Is the right of access to birth records / information and a birth certificate a fundamental human right? The recent report published by the Mother and Baby Homes Commission of Investigation (“the report”) recommended that adopted people should have a right of access to their birth certificates and associated birth records / information. This right of access to birth information is currently being debated before both Dáil Éireann and the Seanad. Specifically, the Oireachtas is currently considering a total of three Bills including the Civil Registration (Right of Adoptees to Information) (Amendment) Bill 2021 which seeks to amend the Civil Registration Act 2004 to allow adopted persons over the age of 18 the right to “such information” as may be necessary to obtain a “certified copy of record of his or her birth”. While debating the Bill, the Minister for Children, Equality, Disability, Integration and Youth, Deputy Roderic O’Gorman stated that access to birth certificates for adoptees as outlined in the proposed Bill was “only part of the solution” and the Bill “will not help adoptees whose birth certificate does not record a father’s name, where that name may be on other records. It will not help those whose births were illegally registered or those who were boarded out………it will not help those who are seeking medical information about their birth families”. Deputy O’Gorman stated that it is “vital” that these groups of people are included in any such legislation.
In addition to the above, there are an additional two Bills one of which is currently before Seanad Éireann entitled the Adoption (Information and Tracing) Bill 2021 and another entitled the Adoption (Information) Bill 2021 both of which seek to amend Section 86 of the Adoption Act 2010 to allow adoptees to make an application to the tÁrd-Chláraitheoir (The General Registrar) (Register of Users) upon reaching the age of 18 years to access information held in the register of births.
Birth Registration: A Fundamental Human Right?
In the report published by the Mother and Baby Homes Commission of Investigation, it was further noted that a “persons right to his or her identity is an important human right and should only be denied in exceptional circumstances”. The right to a birth certificate has also been discussed in the course of the report published by Dr. Geoffrey Shannon in 2018 entitled “Human Rights issues at the former site of the Mother and Baby Home, Tuam” which discussed a person’s right to birth information in the context of international human rights. The report noted that the “right to birth registration is a fundamental human right” which is recognised by Article 24 of the International Covenant on Civil and Political Rights (ICCPR) and also under Article 7 of the Convention on the Rights of a Child (UNCRC). However, Dr. Shannon notes that “there does not appear to be an express right to a birth certificate under the right to birth registration” however it was suggested that a right to a birth certificate “is implicit in the right to birth registration”.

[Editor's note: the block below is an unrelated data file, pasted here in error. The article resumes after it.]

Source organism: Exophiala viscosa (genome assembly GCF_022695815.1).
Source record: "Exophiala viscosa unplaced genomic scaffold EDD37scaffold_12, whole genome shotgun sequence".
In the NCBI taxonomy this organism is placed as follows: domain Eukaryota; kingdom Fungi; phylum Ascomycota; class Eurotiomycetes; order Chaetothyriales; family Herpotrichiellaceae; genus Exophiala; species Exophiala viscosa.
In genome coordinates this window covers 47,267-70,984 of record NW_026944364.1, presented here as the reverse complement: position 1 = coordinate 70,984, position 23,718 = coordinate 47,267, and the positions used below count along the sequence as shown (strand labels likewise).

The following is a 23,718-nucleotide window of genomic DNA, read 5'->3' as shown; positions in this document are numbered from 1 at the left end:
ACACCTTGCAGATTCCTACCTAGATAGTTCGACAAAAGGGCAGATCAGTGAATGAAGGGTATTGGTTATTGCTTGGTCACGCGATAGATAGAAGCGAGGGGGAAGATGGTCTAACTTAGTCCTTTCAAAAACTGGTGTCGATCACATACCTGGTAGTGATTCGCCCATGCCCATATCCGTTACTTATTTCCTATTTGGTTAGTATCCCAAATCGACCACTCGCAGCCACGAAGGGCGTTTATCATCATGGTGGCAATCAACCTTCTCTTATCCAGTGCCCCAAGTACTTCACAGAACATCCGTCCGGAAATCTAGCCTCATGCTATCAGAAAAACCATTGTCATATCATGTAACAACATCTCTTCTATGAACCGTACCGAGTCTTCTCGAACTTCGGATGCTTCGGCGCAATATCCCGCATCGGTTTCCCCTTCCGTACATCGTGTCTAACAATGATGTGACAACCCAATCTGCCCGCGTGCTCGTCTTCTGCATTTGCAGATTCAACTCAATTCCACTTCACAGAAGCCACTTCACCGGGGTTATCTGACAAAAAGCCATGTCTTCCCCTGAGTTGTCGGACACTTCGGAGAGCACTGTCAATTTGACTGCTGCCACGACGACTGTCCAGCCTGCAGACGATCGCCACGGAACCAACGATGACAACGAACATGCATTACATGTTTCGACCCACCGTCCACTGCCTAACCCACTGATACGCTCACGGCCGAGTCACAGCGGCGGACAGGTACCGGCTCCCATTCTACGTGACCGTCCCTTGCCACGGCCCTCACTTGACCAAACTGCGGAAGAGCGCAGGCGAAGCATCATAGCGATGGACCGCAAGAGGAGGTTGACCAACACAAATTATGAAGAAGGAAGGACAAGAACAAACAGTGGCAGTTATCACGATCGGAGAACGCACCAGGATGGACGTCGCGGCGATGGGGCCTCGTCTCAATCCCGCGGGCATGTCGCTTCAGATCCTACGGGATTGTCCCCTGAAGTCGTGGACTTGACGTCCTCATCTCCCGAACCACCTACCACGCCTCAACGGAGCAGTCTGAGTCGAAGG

Although the right to birth registration may exist at an international level, it is important to note that both the International Covenant on Civil and Political Rights and the Convention on the Rights of a Child fall within the sphere of international law and do not form part of the domestic law in Ireland. Therefore, although the state may have obligations under the International Covenant on Civil and Political Rights and the Convention on the Rights of a Child at an international level, this does not place an obligation upon the state to answer for any breaches of international agreements before the domestic courts. Therefore, the Bills currently before Dáil Éireann and Seanad Éireann seek to introduce legislation which address a right to birth information. In this regard, the Minister for Children, Equality, Disability, Integration and Youth, Deputy Roderic O’Gorman has stated that the Government intends to introduce legislation to allow access to birth information records which is both “constitutionally and GDPR compliant”.
Should you wish to discuss any of the above matters including your rights of access to birth records / information, please get in touch by contacting us at (01) 833 8147 or alternatively you can email us at firstname.lastname@example.org. Telephone, Video Call and Skype consultations are available by appointment. Anyone wishing to read the recent report published by the Mother and Baby Homes Commission of Investigation (“the report”) can do so by visiting www.gov.ie. The above referenced Bills currently before the Oireachtas can be accessed by visiting www.oireachtas.ie.